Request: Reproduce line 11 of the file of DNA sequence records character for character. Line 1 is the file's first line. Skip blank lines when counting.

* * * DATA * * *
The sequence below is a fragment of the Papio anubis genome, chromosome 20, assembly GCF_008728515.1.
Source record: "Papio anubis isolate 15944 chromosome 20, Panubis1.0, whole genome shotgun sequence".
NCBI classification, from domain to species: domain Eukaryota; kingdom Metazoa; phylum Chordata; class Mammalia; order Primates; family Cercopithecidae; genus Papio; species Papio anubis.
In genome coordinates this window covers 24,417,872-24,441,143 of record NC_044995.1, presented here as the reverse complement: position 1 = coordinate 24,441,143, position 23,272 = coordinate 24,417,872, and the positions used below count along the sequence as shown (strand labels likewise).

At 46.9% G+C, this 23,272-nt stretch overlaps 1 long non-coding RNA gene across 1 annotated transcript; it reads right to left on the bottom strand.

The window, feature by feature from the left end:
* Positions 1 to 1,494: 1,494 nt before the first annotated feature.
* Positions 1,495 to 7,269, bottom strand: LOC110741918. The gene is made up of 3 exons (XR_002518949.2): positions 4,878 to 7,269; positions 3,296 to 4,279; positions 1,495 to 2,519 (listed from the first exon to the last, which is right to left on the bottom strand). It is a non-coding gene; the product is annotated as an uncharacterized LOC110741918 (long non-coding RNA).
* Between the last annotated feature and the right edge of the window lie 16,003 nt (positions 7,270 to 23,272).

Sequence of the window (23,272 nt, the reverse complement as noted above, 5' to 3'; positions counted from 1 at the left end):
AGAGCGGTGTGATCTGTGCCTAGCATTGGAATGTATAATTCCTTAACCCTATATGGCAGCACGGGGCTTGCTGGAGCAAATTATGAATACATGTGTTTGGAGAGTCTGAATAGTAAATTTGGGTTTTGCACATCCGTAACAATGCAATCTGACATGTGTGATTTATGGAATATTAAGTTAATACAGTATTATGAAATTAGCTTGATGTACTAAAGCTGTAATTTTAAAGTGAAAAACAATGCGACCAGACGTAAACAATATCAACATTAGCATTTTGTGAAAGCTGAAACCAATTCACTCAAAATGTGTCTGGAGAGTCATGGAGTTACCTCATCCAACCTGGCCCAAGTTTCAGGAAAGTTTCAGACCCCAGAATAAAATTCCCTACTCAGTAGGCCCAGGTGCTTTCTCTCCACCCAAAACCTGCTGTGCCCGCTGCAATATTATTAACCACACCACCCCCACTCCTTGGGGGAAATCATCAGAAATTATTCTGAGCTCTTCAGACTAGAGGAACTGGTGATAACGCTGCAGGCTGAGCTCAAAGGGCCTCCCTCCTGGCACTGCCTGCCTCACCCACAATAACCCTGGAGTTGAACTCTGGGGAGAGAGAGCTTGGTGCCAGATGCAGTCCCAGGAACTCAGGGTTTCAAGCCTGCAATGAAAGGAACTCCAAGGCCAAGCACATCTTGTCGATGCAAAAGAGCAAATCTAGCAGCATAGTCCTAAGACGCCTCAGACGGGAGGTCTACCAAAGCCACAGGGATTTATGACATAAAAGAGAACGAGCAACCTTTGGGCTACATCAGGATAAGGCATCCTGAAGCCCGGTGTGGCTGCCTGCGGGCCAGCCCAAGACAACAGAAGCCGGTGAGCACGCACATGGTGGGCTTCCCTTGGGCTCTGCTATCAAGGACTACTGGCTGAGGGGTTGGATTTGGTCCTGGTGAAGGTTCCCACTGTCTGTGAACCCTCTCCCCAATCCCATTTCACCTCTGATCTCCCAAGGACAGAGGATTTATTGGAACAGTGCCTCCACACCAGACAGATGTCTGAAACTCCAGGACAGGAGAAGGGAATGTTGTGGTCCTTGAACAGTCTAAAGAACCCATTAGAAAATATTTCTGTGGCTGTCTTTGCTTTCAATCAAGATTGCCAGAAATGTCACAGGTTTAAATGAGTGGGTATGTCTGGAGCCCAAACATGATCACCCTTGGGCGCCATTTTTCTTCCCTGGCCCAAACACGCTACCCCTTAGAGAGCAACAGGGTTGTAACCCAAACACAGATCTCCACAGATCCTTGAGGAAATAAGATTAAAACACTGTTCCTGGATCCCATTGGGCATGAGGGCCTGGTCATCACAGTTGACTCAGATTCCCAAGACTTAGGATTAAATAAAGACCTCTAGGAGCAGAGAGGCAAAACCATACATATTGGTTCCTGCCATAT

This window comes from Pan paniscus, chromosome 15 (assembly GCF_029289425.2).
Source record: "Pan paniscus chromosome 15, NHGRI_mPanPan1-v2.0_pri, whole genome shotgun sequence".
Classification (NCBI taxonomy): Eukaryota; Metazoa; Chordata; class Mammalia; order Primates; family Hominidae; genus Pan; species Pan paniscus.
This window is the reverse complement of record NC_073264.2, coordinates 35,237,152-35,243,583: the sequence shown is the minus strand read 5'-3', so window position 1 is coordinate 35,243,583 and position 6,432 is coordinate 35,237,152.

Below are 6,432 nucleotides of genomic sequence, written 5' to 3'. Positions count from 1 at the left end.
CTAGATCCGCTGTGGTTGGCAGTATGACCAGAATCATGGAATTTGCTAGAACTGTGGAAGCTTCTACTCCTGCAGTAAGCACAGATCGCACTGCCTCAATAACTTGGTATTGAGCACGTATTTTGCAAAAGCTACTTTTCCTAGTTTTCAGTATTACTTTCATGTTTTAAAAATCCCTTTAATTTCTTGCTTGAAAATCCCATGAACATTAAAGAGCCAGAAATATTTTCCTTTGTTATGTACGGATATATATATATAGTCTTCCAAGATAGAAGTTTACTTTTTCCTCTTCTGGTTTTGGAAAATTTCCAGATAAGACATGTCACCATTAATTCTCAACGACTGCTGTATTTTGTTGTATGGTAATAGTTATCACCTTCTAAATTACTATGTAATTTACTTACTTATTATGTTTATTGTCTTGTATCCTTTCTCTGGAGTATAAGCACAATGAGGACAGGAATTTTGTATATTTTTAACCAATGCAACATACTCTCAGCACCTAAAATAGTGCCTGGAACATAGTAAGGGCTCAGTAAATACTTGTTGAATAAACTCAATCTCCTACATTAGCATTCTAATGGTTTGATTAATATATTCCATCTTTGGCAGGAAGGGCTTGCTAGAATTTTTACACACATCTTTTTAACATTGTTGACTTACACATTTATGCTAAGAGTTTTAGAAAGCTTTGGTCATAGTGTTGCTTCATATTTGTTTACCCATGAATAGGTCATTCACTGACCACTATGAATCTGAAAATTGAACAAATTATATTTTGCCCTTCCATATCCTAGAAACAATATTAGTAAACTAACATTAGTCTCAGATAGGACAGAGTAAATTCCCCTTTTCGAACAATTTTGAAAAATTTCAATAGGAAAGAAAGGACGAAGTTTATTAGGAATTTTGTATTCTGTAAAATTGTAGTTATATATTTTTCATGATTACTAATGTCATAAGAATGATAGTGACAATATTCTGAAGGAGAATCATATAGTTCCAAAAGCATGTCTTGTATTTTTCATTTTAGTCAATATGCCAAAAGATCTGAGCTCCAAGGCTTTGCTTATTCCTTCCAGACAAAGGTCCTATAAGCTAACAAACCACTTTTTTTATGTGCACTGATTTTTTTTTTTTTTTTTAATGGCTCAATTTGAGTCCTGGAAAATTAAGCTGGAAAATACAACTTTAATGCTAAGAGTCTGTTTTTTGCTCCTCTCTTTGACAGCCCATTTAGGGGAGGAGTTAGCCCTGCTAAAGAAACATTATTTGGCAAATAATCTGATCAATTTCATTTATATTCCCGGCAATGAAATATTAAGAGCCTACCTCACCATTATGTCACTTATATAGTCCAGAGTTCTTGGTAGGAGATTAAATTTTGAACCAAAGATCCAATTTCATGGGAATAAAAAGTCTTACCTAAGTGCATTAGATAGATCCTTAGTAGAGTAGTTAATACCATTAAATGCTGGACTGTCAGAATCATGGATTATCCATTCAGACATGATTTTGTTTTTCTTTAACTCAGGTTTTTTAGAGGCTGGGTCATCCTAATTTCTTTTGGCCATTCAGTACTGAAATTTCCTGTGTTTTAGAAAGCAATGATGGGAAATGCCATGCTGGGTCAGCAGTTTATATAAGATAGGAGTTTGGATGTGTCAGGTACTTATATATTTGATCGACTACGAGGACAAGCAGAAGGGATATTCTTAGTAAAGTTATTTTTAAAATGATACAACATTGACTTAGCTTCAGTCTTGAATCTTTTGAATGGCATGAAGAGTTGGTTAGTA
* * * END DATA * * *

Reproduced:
AGAGCGGTGTGATCTGTGCCTAGCATTGGAATGTATAATTCCTTAACCCTATATGGCAGCACGGGGCTTGCTGGAGCAAATTATGAATACATGTGTTTGGAGAGTCTGAATAGTAAATTTGGGTTTTGCACATCCGTAACAATGCAATCTGACATGTGTGATTTATGGAATATTAAGTTAATACAGTATTATGAAATTAGCTTGATGTACTAAAGCTGTAATTTTAAAGTGAAAAACAATGCGACCAGACGTAAACAATATCAACATTAGCATTTTGTGAAAGCTGAAACCAATTCACTCAAAATGTGTCTGGAGAGTCATGGAGTTACCTCATCCAACCTGGCCCAAGTTTCAGGAAAGTTTCAGACCCCAGAATAAAATTCCCTACTCAGTAGGCCCAGGTGCTTTCTCTCCACCCAAAACCTGCTGTGCCCGCTGCAATATTATTAACCACACCACCCCCACTCCTTGGGGGAAATCATCAGAAATTATTCTGAGCTCTTCAGACTAGAGGAACTGGTGATAACGCTGCAGGCTGAGCTCAAAGGGCCTCCCTCCTGGCACTGCCTGCCTCACCCACAATAACCCTGGAGTTGAACTCTGGGGAGAGAGAGCTTGGTGCCAGATGCAGTCCCAGGAACTCAGGGTTTCAAGCCTGCAATGAAAGGAACTCCAAGGCCAAGCACATCTTGTCGATGCAAAAGAGCAAATCTAGCAGCATAGTCCTAAGACGCCTCAGACGGGAGGTCTACCAAAGCCACAGGGATTTATGACATAAAAGAGAACGAGCAACCTTTGGGCTACATCAGGATAAGGCATCCTGAAGCCCGGTGTGGCTGCCTGCGGGCCAGCCCAAGACAACAGAAGCCGGTGAGCACGCACATGGTGGGCTTCCCTTGGGCTCTGCTATCAAGGACTACTGGCTGAGGGGTTGGATTTGGTCCTGGTGAAGGTTCCCACTGTCTGTGAACCCTCTCCCCAATCCCATTTCACCTCTGATCTCCCAAGGACAGAGGATTTATTGGAACAGTGCCTCCACACCAGACAGATGTCTGAAACTCCAGGACAGGAGAAGGGAATGTTGTGGTCCTTGAACAGTCTAAAGAACCCATTAGAAAATATTTCTGTGGCTGTCTTTGCTTTCAATCAAGATTGCCAGAAATGTCACAGGTTTAAATGAGTGGGTATGTCTGGAGCCCAAACATGATCACCCTTGGGCGCCATTTTTCTTCCCTGGCCCAAACACGCTACCCCTTAGAGAGCAACAGGGTTGTAACCCAAACACAGATCTCCACAGATCCTTGAGGAAATAAGATTAAAACACTGTTCCTGGATCCCATTGGGCATGAGGGCCTGGTCATCACAGTTGACTCAGATTCCCAAGACTTAGGATTAAATAAAGACCTCTAGGAGCAGAGAGGCAAAACCATACATATTGGTTCCTGCCATAT